I’m not stoned, I’m just writing an opera! Colm Tóibín tells how he caught diva fever | Opera


Ohen I moved to Barcelona at the age of 20 in 1975, I expected to see lots of opera. The first ticket I bought was for Puccini’s La Bohème at the Liceu, with Montserrat Caballé as Mimi. When I found my seat, however, I discovered that I had no view of the stage. Getting up wouldn’t help, because there wasn’t even enough space to stand.

I became sad when the music started, knowing that the stage had to be bathed in beautiful light, that the costumes had to be magnificent and the set superbly crafted. But the real problem came in act four. As Mimi sang her goodbyes, I couldn’t take it anymore. I felt a rat’s determination to see Caballé only once. I realized that bending over from where I was wouldn’t work. So I waited for a climactic moment, Caballé’s voice in all its glory, and not only leaned down, but put both my hands on the shoulders of each of the two men in front of me – and propelled myself forward like a duck. It gave me a glimpse of the scene, just a glimpse, for a second.

The men whose shoulders had been used went mad. But by then, I had backed off. The problem was that my incline had been less smooth than I had expected. I had clearly ruined the experience of an excellent treble note for two audience members who had paid more money than me. When the opera ended, since they knew where I was, I didn’t wait for applause. I fled like a thief in the Barcelona night.

On Good Friday 1989, during my first visit to New York, I discovered to my delight that all the shops in the city were open. I went to a good restaurant for lunch. I even met a taxi driver who didn’t know what Good Friday was. When I tried to explain to her, the whole sorry story sounded completely wrong, so I decided not to try again.

“The streets of Boulder weren’t safe”… Colm Tóibín. Photograph: James Bernal/The Guardian

Instead, I bought a $5 standing-only ticket to Wagner’s Die Walküre at the Metropolitan Opera, with Jessye Norman and Christa Ludwig in the cast. It started at 6 p.m. and was supposed to last until midnight. As the lights dimmed, I saw an empty seat halfway at the end of a row. It was one of the best seats in the house. I walked up to him like I owned him and sat down like a king for the evening.

That year, new ways of using the phone began to emerge. In New York, I had a friend who insisted that if I called his number, he would change the message on his answering machine remotely and, thus, could tell me the name of the bar where he and his friends were meeting. . After the opera I went to a phone booth and found he was right.

At midnight I sped downtown in a cab and met my friends at the Peter McManus pub on Seventh Avenue and we sat there drinking and talking and laughing until four o’clock in the morning. morning. When the garbage collectors came to quench their thirst, we mingled with them. I didn’t get home until 5:30. In Ireland, I would have spent the day contemplating the wounds of Christ – at that time even pubs closed in Dublin on Good Friday. Even today, every time I walk past Peter McManus, I think of Brünnhilde and her poor father, not to mention the Rhine girls. And every time I hear these young girls on record, I think of that epic night at Peter McManus.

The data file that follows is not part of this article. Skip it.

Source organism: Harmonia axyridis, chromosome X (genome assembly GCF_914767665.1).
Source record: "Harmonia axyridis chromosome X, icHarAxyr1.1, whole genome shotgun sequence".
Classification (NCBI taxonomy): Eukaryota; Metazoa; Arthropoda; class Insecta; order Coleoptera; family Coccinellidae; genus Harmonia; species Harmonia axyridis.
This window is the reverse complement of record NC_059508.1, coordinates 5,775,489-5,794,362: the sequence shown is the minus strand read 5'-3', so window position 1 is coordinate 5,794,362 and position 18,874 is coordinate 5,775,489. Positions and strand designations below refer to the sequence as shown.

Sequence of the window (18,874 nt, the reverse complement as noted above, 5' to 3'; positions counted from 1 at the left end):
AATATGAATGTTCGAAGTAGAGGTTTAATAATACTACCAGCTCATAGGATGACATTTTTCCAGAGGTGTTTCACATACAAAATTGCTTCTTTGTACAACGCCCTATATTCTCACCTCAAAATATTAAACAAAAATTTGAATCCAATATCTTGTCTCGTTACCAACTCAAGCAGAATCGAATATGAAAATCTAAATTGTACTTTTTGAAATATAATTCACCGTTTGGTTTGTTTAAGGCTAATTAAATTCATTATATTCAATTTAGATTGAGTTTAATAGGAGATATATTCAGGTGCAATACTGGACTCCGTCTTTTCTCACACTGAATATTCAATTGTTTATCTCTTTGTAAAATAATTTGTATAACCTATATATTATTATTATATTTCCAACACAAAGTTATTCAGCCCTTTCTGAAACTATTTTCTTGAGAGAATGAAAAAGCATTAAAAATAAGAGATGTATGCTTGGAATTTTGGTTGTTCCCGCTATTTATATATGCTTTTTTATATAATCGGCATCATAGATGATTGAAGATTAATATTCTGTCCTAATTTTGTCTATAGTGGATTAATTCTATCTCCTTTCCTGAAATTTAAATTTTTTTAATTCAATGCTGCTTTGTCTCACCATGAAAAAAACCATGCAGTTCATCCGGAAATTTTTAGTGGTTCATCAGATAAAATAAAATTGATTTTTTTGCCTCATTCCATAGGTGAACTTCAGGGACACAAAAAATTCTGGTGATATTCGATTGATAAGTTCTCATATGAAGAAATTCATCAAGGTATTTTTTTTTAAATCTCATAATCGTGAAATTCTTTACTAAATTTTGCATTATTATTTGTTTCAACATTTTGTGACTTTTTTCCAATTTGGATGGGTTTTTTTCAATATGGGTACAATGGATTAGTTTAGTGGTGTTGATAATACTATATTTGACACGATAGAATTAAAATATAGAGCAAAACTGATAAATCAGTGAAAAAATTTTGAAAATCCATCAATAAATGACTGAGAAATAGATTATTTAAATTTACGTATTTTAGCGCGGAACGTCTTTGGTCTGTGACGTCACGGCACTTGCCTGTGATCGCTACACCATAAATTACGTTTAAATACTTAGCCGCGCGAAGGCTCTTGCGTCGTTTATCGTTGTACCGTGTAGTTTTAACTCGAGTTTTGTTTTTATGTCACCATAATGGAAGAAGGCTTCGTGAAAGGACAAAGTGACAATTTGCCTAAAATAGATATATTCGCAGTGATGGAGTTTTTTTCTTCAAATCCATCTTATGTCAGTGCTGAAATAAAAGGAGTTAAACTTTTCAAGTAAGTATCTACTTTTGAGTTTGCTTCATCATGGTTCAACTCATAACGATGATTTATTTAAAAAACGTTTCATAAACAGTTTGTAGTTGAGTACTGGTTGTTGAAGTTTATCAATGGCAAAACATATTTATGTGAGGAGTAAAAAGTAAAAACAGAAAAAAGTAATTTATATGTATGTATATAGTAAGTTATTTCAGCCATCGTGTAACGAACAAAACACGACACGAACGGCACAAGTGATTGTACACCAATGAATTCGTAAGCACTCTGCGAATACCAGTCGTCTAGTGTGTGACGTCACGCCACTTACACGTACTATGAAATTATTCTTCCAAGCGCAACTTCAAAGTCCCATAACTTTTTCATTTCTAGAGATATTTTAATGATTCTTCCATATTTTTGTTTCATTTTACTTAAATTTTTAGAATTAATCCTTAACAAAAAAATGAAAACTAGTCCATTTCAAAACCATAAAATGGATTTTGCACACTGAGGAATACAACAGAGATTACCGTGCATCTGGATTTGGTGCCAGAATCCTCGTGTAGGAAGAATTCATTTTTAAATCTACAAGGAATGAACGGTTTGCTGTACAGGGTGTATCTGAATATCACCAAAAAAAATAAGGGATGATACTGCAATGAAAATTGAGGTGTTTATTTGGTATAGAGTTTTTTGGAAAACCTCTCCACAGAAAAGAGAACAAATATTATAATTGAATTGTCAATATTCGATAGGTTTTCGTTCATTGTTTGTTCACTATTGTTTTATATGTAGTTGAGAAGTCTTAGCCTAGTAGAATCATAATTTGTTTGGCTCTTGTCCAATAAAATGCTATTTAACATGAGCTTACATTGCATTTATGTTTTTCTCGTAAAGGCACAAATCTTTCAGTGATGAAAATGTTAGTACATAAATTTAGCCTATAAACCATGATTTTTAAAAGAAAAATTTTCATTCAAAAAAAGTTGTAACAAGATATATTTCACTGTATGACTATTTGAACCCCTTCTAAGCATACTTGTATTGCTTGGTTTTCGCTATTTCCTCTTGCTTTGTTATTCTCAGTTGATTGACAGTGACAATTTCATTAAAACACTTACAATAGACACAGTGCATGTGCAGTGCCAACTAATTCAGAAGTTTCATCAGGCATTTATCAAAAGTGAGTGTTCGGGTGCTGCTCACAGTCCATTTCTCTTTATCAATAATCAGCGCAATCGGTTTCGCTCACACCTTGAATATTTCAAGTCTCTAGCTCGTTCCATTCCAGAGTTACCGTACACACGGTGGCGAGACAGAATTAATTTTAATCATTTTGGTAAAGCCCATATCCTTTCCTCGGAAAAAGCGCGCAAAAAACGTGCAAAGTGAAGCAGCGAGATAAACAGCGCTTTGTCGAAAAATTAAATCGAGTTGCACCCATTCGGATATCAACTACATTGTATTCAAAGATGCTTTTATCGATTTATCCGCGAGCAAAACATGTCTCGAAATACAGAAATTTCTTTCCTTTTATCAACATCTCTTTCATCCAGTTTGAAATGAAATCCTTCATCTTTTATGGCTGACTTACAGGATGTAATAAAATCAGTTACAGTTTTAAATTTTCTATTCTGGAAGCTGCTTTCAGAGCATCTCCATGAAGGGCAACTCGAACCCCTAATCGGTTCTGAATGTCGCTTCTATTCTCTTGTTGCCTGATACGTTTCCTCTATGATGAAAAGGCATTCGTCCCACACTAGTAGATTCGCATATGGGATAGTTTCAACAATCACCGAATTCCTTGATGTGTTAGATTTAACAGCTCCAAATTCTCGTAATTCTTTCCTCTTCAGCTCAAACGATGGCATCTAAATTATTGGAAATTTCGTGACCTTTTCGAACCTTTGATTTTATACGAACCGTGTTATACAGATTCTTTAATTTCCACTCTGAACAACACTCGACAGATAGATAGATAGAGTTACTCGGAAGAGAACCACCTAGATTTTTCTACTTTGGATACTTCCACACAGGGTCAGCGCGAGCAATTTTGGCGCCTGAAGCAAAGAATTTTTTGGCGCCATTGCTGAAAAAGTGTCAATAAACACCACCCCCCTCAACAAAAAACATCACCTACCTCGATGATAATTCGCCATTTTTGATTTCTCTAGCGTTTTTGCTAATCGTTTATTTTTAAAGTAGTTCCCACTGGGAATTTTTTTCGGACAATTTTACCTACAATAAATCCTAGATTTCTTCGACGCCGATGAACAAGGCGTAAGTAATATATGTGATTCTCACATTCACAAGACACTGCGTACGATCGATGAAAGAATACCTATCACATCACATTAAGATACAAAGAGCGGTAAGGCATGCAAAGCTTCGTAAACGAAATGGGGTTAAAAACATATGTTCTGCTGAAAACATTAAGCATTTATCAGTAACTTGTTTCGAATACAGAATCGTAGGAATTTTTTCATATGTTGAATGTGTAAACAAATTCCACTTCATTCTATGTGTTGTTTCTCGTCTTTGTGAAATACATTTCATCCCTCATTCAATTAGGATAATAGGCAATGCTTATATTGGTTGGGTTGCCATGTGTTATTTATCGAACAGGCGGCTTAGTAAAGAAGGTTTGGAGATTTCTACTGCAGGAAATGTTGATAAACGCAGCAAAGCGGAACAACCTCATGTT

Between the hardships I experienced at the Liceu and the luck of the Met, there was the Wexford Opera Festival, founded in 1951. It was there that I first saw live opera. I was 16 and it was the dress rehearsal for Bizet’s Pearl Fishers. Our boarding school was on the outskirts of the town of Wexford on the south east coast of Ireland, and those who wanted to go to the opera had to gather for a few afternoons to listen to a recording. I have a clear memory of the stereo record player set up and the light from the sea shining through the long windows.

“It takes me back to that epic night of drinking in New York”… Jessye Norman.
“It takes me back to that epic night of drinking in New York”… Jessye Norman. Photography: Julio Donoso/Sygma/Getty Images

At the opera itself, what was surprising was the precision of the chorus, the sharpness and closeness of the sound, and the rich yellow color the lighting gave to the stage when the curtain rose. The soprano was called Christiane Eda-Pierre. Now, as I write this, the word pattern comes back to me. In the opera discussions each afternoon, we were told to watch the grounds, but that didn’t seem very important. But as I sat in the Theater Royal, Wexford, I recognized the motif that preceded the first duet – though nothing had prepared me for those searing moments when the two voices merged and drifted apart, competed and merged. again. The lead duo seemed to soar above the town of Wexford itself and linger in the night air.